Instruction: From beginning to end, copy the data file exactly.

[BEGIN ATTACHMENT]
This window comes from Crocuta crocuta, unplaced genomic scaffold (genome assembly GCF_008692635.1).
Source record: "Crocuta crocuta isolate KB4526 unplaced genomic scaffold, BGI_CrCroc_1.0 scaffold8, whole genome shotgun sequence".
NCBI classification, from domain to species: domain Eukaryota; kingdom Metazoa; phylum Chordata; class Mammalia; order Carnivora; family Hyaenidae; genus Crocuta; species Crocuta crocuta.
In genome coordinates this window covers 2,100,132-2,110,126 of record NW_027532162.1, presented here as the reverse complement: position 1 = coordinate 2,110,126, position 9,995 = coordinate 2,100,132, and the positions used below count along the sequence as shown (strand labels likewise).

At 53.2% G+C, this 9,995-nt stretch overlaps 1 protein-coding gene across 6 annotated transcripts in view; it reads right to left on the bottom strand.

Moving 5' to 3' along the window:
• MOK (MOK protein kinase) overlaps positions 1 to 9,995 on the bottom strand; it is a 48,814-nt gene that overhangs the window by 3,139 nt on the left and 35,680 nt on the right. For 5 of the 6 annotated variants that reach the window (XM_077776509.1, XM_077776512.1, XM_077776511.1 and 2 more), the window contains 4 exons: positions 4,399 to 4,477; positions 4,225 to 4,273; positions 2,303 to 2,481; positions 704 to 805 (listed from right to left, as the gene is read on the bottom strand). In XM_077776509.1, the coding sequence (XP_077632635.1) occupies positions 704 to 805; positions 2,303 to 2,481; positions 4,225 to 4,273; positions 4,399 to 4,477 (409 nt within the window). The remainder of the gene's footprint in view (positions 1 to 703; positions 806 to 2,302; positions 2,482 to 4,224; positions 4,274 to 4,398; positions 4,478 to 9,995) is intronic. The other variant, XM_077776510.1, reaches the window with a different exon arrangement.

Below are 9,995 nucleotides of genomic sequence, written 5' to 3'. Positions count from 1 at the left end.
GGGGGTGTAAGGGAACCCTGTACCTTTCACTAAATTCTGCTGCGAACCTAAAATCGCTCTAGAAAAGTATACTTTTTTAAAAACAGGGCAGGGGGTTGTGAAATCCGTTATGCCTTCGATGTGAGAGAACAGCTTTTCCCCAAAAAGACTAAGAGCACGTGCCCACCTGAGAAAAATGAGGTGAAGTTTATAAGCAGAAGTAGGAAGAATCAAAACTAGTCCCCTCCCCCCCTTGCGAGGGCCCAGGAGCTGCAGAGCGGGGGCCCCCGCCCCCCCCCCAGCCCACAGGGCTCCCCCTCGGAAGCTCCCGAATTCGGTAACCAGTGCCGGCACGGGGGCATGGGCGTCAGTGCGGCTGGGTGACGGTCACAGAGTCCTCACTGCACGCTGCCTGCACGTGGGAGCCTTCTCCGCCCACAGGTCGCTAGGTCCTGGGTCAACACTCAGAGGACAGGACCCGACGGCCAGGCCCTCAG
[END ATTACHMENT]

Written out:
This window comes from Crocuta crocuta, unplaced genomic scaffold (genome assembly GCF_008692635.1).
Source record: "Crocuta crocuta isolate KB4526 unplaced genomic scaffold, BGI_CrCroc_1.0 scaffold8, whole genome shotgun sequence".
NCBI classification, from domain to species: domain Eukaryota; kingdom Metazoa; phylum Chordata; class Mammalia; order Carnivora; family Hyaenidae; genus Crocuta; species Crocuta crocuta.
In genome coordinates this window covers 2,100,132-2,110,126 of record NW_027532162.1, presented here as the reverse complement: position 1 = coordinate 2,110,126, position 9,995 = coordinate 2,100,132, and the positions used below count along the sequence as shown (strand labels likewise).

At 53.2% G+C, this 9,995-nt stretch overlaps 1 protein-coding gene across 6 annotated transcripts in view; it reads right to left on the bottom strand.

Moving 5' to 3' along the window:
• MOK (MOK protein kinase) overlaps positions 1 to 9,995 on the bottom strand; it is a 48,814-nt gene that overhangs the window by 3,139 nt on the left and 35,680 nt on the right. For 5 of the 6 annotated variants that reach the window (XM_077776509.1, XM_077776512.1, XM_077776511.1 and 2 more), the window contains 4 exons: positions 4,399 to 4,477; positions 4,225 to 4,273; positions 2,303 to 2,481; positions 704 to 805 (listed from right to left, as the gene is read on the bottom strand). In XM_077776509.1, the coding sequence (XP_077632635.1) occupies positions 704 to 805; positions 2,303 to 2,481; positions 4,225 to 4,273; positions 4,399 to 4,477 (409 nt within the window). The remainder of the gene's footprint in view (positions 1 to 703; positions 806 to 2,302; positions 2,482 to 4,224; positions 4,274 to 4,398; positions 4,478 to 9,995) is intronic. The other variant, XM_077776510.1, reaches the window with a different exon arrangement.

Below are 9,995 nucleotides of genomic sequence, written 5' to 3'. Positions count from 1 at the left end.
GGGGGTGTAAGGGAACCCTGTACCTTTCACTAAATTCTGCTGCGAACCTAAAATCGCTCTAGAAAAGTATACTTTTTTAAAAACAGGGCAGGGGGTTGTGAAATCCGTTATGCCTTCGATGTGAGAGAACAGCTTTTCCCCAAAAAGACTAAGAGCACGTGCCCACCTGAGAAAAATGAGGTGAAGTTTATAAGCAGAAGTAGGAAGAATCAAAACTAGTCCCCTCCCCCCCTTGCGAGGGCCCAGGAGCTGCAGAGCGGGGGCCCCCGCCCCCCCCCCAGCCCACAGGGCTCCCCCTCGGAAGCTCCCGAATTCGGTAACCAGTGCCGGCACGGGGGCATGGGCGTCAGTGCGGCTGGGTGACGGTCACAGAGTCCTCACTGCACGCTGCCTGCACGTGGGAGCCTTCTCCGCCCACAGGTCGCTAGGTCCTGGGTCAACACTCAGAGGACAGGACCCGACGGCCAGGCCCTCAG